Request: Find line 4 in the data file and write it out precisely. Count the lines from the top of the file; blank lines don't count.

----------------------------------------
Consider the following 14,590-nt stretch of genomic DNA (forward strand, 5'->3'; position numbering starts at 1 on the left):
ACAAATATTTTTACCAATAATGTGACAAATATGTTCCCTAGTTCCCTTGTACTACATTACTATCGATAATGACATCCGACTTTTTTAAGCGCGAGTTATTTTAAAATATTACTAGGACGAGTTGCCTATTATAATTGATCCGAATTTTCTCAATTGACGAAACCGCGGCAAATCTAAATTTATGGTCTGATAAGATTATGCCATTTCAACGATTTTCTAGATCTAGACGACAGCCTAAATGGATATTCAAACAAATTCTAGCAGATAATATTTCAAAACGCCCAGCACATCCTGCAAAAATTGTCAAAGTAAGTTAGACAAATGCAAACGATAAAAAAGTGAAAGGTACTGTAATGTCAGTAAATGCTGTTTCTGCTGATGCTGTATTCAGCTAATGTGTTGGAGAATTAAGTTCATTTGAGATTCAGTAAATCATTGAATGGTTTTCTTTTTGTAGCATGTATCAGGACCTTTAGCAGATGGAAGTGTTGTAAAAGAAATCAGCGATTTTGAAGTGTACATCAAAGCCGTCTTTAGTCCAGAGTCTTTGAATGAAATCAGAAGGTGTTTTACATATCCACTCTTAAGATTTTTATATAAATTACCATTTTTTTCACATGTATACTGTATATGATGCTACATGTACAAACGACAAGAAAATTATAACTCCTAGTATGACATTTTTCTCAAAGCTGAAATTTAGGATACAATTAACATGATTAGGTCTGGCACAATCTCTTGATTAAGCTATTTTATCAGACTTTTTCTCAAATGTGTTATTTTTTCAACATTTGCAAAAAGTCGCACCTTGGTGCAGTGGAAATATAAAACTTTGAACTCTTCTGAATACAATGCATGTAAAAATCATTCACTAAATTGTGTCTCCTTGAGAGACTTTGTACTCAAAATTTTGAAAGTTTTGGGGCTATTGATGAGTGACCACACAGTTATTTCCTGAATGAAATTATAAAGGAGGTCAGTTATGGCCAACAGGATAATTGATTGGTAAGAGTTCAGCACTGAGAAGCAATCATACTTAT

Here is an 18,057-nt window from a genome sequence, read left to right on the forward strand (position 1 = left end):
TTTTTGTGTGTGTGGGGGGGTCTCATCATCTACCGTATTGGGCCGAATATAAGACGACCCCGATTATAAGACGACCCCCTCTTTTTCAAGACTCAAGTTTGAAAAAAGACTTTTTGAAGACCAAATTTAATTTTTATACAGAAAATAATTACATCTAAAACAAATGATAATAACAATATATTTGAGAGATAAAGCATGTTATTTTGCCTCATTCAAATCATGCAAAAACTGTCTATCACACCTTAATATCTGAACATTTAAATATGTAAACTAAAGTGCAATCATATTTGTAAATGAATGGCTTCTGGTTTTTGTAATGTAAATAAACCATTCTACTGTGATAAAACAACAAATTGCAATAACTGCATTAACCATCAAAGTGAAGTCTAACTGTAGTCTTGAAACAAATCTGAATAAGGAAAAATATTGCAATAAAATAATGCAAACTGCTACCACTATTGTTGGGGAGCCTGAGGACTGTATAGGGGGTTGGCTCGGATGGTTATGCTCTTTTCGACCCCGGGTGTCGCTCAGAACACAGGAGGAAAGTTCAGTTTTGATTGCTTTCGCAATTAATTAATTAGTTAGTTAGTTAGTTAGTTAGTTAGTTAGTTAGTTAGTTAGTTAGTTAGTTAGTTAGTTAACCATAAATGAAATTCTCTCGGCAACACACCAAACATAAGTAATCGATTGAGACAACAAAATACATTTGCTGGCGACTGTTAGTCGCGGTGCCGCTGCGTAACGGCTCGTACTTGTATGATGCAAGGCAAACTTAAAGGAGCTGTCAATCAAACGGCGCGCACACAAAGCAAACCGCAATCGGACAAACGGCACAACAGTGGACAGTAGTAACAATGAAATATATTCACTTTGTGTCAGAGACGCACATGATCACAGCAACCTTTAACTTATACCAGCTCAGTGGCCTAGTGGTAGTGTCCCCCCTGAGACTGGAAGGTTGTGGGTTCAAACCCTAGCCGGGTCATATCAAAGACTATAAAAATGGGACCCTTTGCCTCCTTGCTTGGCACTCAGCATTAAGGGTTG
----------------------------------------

TTTTTGTGTGTGTGGGGGGGTCTCATCATCTACCGTATTGGGCCGAATATAAGACGACCCCGATTATAAGACGACCCCCTCTTTTTCAAGACTCAAGTTTGAAAAAAGACTTTTTGAAGACCAAATTTAATTTTTATACAGAAAATAATTACATCTAAAACAAATGATAATAACAATATATTTGAGAGATAAAGCATGTTATTTTGCCTCATTCAAATCATGCAAAAACTGTCTATCACACCTTAATATCTGAACATTTAAATATGTAAACTAAAGTGCAATCATATTTGTAAATGAATGGCTTCTGGTTTTTGTAATGTAAATAAACCATTCTACTGTGATAAAACAACAAATTGCAATAACTGCATTAACCATCAAAGTGAAGTCTAACTGTAGTCTTGAAACAAATCTGAATAAGGAAAAATATTGCAATAAAATAATGCAAACTGCTACCACTATTGTTGGGGAGCCTGAGGACTGTATAGGGGGTTGGCTCGGATGGTTATGCTCTTTTCGACCCCGGGTGTCGCTCAGAACACAGGAGGAAAGTTCAGTTTTGATTGCTTTCGCAATTAATTAATTAGTTAGTTAGTTAGTTAGTTAGTTAGTTAGTTAGTTAGTTAGTTAGTTAGTTAGTTAGTTAACCATAAATGAAATTCTCTCGGCAACACACCAAACATAAGTAATCGATTGAGACAACAAAATACATTTGCTGGCGACTGTTAGTCGCGGTGCCGCTGCGTAACGGCTCGTACTTGTATGATGCAAGGCAAACTTAAAGGAGCTGTCAATCAAACGGCGCGCACACAAAGCAAACCGCAATCGGACAAACGGCACAACAGTGGACAGTAGTAACAATGAAATATATTCACTTTGTGTCAGAGACGCACATGATCACAGCAACCTTTAACTTATACCAGCTCAGTGGCCTAGTGGTAGTGTCCCCCCTGAGACTGGAAGGTTGTGGGTTCAAACCCTAGCCGGGTCATATCAAAGACTATAAAAATGGGACCCTTTGCCTCCTTGCTTGGCACTCAGCATTAAGGGTTG